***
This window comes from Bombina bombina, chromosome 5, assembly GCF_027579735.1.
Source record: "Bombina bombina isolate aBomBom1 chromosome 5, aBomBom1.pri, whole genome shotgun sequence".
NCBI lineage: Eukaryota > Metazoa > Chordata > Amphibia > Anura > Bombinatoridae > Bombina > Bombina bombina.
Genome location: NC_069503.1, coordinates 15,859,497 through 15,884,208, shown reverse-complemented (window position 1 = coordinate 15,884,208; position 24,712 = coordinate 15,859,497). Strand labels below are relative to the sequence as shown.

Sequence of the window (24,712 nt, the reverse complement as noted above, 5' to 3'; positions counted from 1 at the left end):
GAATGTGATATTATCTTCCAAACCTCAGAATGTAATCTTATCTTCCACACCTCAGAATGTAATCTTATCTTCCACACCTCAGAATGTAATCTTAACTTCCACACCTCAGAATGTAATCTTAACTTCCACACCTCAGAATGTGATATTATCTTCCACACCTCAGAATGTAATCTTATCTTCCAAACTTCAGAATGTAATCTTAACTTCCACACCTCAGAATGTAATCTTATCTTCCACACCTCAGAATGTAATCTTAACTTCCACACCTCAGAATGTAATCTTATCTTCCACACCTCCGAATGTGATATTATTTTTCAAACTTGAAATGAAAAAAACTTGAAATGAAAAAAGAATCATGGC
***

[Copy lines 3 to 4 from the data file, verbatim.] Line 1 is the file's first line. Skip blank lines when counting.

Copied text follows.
NCBI lineage: Eukaryota > Metazoa > Chordata > Amphibia > Anura > Bombinatoridae > Bombina > Bombina bombina.
Genome location: NC_069503.1, coordinates 15,859,497 through 15,884,208, shown reverse-complemented (window position 1 = coordinate 15,884,208; position 24,712 = coordinate 15,859,497). Strand labels below are relative to the sequence as shown.